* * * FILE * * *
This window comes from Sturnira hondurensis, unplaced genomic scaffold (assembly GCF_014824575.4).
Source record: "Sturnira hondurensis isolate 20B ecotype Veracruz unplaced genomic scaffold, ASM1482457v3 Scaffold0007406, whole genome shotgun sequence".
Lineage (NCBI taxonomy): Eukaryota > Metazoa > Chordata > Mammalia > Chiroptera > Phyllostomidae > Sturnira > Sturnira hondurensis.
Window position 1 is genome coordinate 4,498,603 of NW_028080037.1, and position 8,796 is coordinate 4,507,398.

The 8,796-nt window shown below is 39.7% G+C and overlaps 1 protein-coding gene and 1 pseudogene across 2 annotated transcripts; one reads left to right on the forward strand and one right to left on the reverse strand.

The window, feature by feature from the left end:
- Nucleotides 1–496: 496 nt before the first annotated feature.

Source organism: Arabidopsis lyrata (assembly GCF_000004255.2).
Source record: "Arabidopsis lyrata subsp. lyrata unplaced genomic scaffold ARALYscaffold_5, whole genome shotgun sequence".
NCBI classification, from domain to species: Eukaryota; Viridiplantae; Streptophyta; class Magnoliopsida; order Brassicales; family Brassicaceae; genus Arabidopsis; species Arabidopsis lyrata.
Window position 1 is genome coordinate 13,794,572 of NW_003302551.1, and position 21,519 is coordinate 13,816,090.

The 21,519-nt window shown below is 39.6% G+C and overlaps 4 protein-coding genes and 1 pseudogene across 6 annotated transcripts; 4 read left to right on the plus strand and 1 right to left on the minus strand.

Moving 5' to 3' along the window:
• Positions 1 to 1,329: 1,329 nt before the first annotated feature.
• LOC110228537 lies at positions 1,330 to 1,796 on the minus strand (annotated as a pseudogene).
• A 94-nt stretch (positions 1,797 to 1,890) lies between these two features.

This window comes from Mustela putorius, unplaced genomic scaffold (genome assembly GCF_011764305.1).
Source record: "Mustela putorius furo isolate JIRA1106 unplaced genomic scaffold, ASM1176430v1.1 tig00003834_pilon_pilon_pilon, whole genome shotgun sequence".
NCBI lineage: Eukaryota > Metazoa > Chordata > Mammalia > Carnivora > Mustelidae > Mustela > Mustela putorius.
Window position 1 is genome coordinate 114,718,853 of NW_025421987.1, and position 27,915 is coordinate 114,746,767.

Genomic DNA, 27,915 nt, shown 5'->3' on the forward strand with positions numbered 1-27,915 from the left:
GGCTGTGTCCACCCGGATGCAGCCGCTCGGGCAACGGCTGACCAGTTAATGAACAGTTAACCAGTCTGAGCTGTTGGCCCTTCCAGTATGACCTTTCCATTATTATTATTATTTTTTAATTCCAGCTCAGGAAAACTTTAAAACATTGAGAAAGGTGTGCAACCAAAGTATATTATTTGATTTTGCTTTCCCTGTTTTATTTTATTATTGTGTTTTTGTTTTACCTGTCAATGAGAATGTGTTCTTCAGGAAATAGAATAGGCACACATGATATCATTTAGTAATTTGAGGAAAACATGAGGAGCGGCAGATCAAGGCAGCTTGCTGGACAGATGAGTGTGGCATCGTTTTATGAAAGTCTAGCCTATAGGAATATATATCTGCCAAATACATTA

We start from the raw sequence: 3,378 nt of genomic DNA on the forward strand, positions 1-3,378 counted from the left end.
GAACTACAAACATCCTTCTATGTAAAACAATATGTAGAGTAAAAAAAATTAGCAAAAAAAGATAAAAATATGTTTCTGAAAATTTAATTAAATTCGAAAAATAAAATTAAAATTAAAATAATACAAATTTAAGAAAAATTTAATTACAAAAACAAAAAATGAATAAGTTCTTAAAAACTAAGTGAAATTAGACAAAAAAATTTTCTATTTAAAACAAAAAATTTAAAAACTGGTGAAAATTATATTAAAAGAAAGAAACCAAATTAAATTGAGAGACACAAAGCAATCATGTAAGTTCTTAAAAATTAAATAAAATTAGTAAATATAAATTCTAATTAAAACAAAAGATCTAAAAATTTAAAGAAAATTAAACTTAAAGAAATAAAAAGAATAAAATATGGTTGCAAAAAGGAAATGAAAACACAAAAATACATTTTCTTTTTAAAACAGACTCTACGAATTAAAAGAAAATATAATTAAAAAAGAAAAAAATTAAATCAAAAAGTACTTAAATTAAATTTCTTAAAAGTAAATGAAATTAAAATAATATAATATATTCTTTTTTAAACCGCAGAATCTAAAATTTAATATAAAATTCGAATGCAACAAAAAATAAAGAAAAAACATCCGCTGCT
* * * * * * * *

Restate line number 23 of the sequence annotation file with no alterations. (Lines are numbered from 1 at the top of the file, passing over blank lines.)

We start from the raw sequence: 3,378 nt of genomic DNA on the forward strand, positions 1-3,378 counted from the left end.